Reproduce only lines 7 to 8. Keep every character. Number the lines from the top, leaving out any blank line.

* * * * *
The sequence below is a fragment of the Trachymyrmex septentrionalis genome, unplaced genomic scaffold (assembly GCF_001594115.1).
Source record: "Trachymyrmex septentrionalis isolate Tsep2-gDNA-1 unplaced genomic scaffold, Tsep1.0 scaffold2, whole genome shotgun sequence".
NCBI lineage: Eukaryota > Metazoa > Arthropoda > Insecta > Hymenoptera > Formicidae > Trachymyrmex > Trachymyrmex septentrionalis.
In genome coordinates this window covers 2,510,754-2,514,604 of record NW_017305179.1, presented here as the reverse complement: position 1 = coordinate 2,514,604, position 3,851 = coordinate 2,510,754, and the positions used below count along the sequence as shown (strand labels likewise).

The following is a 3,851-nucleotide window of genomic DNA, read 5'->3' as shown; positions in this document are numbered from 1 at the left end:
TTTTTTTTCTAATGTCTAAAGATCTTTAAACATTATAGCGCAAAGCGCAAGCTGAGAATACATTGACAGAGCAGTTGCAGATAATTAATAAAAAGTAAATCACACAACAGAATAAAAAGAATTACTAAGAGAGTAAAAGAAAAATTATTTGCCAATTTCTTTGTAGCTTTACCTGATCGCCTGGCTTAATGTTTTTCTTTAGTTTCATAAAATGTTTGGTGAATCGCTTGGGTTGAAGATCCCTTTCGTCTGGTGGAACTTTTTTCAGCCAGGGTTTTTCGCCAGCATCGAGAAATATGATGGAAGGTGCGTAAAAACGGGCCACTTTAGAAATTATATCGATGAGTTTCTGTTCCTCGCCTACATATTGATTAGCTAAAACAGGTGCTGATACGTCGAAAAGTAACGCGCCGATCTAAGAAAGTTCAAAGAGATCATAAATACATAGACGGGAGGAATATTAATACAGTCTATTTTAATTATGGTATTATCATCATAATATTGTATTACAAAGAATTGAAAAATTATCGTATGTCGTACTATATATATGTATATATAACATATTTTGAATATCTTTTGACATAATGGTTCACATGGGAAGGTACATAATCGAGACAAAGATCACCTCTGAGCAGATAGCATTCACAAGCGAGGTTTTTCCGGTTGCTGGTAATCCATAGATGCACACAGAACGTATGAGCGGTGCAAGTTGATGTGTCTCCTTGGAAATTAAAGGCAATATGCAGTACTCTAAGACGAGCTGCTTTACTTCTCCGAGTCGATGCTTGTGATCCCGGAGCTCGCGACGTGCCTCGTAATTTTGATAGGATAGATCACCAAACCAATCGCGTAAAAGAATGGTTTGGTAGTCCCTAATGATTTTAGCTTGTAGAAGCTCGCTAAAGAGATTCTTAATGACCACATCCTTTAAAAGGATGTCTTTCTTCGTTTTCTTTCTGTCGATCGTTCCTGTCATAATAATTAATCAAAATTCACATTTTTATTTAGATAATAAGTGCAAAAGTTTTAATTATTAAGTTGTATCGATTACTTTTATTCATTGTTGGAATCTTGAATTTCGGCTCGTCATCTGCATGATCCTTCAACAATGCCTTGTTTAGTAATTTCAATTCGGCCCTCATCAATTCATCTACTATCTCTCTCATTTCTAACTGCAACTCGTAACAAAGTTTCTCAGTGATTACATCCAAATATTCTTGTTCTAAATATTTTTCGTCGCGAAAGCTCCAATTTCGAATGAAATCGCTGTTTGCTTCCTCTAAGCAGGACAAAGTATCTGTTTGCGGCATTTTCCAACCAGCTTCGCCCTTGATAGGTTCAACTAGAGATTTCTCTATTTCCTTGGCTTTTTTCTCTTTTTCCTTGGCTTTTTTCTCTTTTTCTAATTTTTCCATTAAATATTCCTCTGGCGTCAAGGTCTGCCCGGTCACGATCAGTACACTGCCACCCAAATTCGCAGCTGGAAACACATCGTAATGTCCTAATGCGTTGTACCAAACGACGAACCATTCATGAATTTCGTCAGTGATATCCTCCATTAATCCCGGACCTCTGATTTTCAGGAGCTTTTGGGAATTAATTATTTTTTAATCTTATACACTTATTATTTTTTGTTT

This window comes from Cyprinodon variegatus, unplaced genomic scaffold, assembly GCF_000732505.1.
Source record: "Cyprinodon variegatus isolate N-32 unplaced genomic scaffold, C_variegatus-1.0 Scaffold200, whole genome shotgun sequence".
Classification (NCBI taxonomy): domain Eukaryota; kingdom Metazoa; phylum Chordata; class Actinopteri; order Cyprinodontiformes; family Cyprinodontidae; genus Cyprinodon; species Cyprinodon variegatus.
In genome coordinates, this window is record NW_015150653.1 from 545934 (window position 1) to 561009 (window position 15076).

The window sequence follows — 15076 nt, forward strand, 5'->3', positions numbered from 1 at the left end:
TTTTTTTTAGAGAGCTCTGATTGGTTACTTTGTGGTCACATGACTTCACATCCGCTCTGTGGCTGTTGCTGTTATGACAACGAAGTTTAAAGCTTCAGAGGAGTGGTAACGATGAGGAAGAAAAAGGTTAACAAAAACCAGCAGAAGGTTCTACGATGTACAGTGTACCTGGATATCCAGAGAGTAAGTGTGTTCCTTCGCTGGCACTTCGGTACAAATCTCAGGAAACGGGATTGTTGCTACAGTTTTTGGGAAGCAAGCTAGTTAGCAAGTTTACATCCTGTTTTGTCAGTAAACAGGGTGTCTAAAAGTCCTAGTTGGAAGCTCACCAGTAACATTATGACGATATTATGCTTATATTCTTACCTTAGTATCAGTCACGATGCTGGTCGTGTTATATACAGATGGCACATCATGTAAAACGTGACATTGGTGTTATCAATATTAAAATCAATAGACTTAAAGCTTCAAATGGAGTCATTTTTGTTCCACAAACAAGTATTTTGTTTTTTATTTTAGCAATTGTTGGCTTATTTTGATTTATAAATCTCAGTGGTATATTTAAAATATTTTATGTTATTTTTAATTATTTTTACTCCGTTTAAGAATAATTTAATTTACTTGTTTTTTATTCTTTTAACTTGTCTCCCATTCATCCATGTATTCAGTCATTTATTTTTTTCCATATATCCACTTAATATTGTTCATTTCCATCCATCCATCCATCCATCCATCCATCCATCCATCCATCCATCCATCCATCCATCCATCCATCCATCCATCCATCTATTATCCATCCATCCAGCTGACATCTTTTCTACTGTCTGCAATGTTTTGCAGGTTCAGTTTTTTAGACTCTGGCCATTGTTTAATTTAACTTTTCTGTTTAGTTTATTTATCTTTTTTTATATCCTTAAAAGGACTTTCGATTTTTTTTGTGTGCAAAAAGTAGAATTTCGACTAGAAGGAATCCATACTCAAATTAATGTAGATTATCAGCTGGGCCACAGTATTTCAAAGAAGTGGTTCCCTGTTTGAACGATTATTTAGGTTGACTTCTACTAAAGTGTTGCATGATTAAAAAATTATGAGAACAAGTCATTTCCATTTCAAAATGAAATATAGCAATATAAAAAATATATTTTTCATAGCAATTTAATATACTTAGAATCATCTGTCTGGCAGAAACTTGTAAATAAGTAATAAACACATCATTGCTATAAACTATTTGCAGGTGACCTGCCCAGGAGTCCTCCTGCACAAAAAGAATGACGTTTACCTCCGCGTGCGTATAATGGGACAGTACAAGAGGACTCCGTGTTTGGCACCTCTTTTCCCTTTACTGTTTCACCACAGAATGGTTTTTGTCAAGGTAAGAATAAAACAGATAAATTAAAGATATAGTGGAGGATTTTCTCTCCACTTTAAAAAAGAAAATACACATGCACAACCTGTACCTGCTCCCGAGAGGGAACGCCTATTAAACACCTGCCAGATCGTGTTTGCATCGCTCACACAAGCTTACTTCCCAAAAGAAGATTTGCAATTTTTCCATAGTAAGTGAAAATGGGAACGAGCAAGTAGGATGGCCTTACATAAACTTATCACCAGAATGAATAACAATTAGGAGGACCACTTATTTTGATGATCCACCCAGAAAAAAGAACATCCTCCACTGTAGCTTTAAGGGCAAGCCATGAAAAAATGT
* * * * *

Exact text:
This window comes from Cyprinodon variegatus, unplaced genomic scaffold, assembly GCF_000732505.1.
Source record: "Cyprinodon variegatus isolate N-32 unplaced genomic scaffold, C_variegatus-1.0 Scaffold200, whole genome shotgun sequence".